Thank you to those who have already contributed. This is very gladdening and fires me forward.


Note: thank you, Alan Richardson for taking this photograph. I love how you have put me in the picture with Jenny Gilbertson.

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Elizabeth Balneaves comes out of the BBC archive

Notes from my SGSAH Artist’s Residency at the Shetland Archive

Screen Shot 2018-04-12 at 13.54.44I itemised these when I was at the Shetland Archive. They are cans of cuts and trims from Elizabeth Balneaves films. They contain bits of 16 and 35mm films that no one has seen for years. We don’t know if some of these film still exist. They are the bits Balneaves rejected (I stop breathing at the idea of people coming across my cuts and trims) but they may be all we have of these films.

They are not held by the Shetland Archive but are in the possession of Balneaves’s son who is deciding what to do with them. Hopefully they will soon be preserved and digitised so we can see what they are.

As I research Jenny Gilbertson, Elizabeth Balneaves pops up time and time again. Born in Aberdeen in 1911 and a graduate of Gray’s School of Art, Balneaves was a most adventurous and independently-minded woman. She travelled across Pakistan in the mid 1950s where she wrote and illustrated The Waterless Moon (1955) and then later Peacocks and Pipelines (1958) about her journey from Baluchistan to Bihar. Married to a man of Shetland descent, Dr James Johnston, they moved to Bigton in Shetland  in the 1960. Her travelling continued but she took up filmmaking. In Northern Rhodesia (now Zambia) she made The Kariba Dam (1960) and the uncompromising The Aardvark or Antbear (1961) (preserved and digitised by NLSMIA and viewable here). Later, in East Pakistan and Bangladesh, she filmed Where Water is Life (1963) and Logging in the Sundarbans (1963). These are all films about man and the environment or a wild animal coming to terms with man’s idea of it.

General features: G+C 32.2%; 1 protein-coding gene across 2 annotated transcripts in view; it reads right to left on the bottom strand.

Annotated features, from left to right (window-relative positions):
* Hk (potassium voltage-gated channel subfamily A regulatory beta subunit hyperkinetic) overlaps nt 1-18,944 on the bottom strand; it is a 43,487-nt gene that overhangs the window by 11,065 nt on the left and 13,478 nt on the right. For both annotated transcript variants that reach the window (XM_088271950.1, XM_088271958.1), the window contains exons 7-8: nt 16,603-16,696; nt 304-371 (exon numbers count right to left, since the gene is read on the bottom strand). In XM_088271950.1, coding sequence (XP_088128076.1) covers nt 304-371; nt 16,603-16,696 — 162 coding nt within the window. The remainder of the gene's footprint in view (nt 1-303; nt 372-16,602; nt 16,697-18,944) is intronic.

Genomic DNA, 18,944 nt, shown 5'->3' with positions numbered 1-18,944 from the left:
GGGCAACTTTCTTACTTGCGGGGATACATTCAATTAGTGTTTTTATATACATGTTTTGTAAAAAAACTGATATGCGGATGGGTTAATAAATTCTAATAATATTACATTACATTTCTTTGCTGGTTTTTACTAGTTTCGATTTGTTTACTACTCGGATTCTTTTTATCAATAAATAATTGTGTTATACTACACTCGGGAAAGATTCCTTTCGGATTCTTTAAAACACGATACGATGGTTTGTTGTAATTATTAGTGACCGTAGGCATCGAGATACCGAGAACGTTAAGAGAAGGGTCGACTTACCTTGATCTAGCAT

Jenny Gilbertson and Balneaves were great friends. Balneaves helped Gilbertson get back into filmmaking and shared her contact Peggy Broadhead at the BBC. It was Balneaves idea for her and Gilbertson to film in Coral Harbour but she became ill and Gilbertson went alone in 1970. Here first film was People of Many Lands: Eskimo Settlement. Joanne Jamieson of the Shetland Moving Archive has recently unearthed this and a number of other films at the Museum of History in Ottawa and it is currently being restored and digitised. In Gilbertson’s writing and interviews she refers to a BBC People of Many Lands film about Papa Stour (an island off the West of Shetland) that she made with Balneaves in 1967. NLSMIA had a People of Many Lands: Shetland on their catalogue under Balneaves, but no one had seen it and NLSMIA did not hold a copy of it